Analytics at Work: Utilizing Analysts
EUC with HCI: Why It Matters
Babson College professor Tom Davenport admits that analytics is a "nerdy" topic, but it's also one of the hottest in the IT community today. In the follow-up to 2007's Competing on Analytics: The New Science of Winning, he and co-author Jeanne Harris, an executive research fellow at Accenture's Institute for High Performance, teamed with research executive Robert Morison to produce Analytics at Work: Smarter Decisions, Better Results (Harvard Business Press, available now). In this excerpt, the authors explain how companies can best utilize various levels of workers who rely on analytics.
Analytical techniques and tools are constantly changing, and the skills demanded of analysts at all levels are perpetually being redefined. To respond to this constant flux--not to mention keep analysts engaged--analytical organizations must invest in updating their analysts' skills, particularly those that accelerate strategic business benefits.
One approach is to train analysts internally. Analytical amateurs especially benefit from improving their skills in analytical opportunities, methods and tools. At Proctor & Gamble, for example, the central product supply analytics group offers a course called Analytics with Spreadsheets--often the preferred tool of analytical amateurs. The trucking firm Schneider National's central analytics group offers the courses Introduction to Data Analysis and Statistical Process Control in Services.
Another avenue to increase analytical skills is by rotating developmental assignments. Analysts who routinely analyze the same data and look at the same business problems tend to fall into a rut. Rotational assignments keep them on their toes and help them bring a fresh perspective to different parts of the business. Analytical amateurs also learn well when they have the opportunity to work alongside different pros and semipros on analytics projects. These assignments can be part of a formal job rotation program; when managed well, they can turn their departments into hotbeds of valuable analytical activity. For example, GE Money's offshore analytics centers in Shanghai and Bangalore loan their staff for temporary assignments in business operations through a formal job rotation program. This has aided retention (in very competitive markets) and improved employee engagement by offering analysts new learning opportunities, task variety and a sense that they are making meaningful contributions to the business. The local businesses see the benefits, too, and demand for these analysts is growing.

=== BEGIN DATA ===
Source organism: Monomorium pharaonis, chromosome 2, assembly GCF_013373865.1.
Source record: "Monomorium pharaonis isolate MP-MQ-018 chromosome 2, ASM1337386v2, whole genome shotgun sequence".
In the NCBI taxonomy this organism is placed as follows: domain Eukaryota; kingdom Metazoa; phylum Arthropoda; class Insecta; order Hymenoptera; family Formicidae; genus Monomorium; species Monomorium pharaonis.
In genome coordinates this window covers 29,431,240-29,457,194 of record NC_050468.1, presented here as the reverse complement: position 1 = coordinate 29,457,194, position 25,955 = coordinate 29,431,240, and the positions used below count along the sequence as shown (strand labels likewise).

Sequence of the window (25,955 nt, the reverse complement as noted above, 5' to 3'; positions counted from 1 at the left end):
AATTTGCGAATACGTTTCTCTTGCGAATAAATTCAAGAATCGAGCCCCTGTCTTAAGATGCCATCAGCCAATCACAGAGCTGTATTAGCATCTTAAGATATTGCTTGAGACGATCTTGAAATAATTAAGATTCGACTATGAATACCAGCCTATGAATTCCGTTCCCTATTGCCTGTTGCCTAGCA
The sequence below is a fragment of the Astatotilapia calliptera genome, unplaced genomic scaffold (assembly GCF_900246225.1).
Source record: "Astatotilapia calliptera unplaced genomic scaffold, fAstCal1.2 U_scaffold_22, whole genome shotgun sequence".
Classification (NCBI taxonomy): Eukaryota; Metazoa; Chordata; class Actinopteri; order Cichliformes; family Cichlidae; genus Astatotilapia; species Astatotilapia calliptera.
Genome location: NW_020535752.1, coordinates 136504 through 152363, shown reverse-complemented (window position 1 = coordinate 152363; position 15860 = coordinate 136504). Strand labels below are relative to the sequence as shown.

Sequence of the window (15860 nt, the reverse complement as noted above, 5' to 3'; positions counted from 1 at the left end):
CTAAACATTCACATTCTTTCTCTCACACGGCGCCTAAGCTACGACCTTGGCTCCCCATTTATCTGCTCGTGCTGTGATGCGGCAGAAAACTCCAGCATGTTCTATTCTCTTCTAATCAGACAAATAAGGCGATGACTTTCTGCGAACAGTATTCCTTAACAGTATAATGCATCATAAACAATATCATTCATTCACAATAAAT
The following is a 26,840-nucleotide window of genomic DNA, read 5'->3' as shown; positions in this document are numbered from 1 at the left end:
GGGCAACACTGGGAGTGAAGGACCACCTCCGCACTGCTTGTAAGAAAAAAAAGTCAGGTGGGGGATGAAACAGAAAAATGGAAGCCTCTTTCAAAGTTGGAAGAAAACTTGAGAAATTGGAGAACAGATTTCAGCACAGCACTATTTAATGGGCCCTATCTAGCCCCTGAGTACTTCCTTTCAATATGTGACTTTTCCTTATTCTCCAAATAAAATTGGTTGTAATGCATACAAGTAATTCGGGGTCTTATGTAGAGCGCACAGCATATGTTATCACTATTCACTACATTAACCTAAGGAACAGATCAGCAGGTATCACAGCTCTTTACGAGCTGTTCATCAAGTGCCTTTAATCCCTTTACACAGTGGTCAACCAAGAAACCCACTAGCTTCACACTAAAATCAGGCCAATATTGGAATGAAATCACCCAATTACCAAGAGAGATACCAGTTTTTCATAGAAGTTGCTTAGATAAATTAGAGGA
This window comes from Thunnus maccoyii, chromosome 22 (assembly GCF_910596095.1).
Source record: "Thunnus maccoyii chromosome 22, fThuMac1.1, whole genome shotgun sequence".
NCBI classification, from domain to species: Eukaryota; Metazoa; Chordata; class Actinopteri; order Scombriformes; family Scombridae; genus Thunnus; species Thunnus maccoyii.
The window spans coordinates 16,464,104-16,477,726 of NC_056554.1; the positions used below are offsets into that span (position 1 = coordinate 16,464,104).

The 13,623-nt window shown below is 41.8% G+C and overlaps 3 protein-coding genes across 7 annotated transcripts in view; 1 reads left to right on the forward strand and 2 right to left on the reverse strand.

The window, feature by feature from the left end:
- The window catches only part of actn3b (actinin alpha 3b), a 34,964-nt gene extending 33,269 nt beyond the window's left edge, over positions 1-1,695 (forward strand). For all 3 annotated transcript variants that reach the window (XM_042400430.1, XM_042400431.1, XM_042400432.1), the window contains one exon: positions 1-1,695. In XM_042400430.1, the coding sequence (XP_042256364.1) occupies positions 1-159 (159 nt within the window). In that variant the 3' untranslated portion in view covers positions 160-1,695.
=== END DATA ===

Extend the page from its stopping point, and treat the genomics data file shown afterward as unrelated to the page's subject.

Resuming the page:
Matching a person's skills and aspirations with the jobs the business needs is critical; however, it's no simple trick to find people who can not only deliver the goods today but also develop the skills to deliver different goods tomorrow. Most analytical amateur work and some semipro work is predictable and routine, so if people demonstrate the skills and the company has established performance measures, then matching talent to work is relatively easy. Analytical pros, like Ph.D. statisticians, for example, are another story. Highly educated pros, with rare combinations of knowledge and experience, are in scarce supply. So put your best analysts where they'll do the most good. Make sure that the pros are focused on the company's biggest problems and be prepared to move them around as needed.
Deploying analysts appropriately is a win/win. Analytical people have skills that are in high demand, so organizations should recognize analysts as a special segment of high-value workers whose preferences and motivators are distinct from those of the average employee. Organizations must also connect analysts with one another, especially when they are few or dispersed; creating communities reduces ineffective "pockets of analytics" and facilitates learning.
Reprinted by permission of Harvard Business Press. Excerpted from Analytics at Work: Smarter Decisions, Better Results by Thomas Davenport, Jeanne Harris and Robert Morison. Copyright 2010. All rights reserved.
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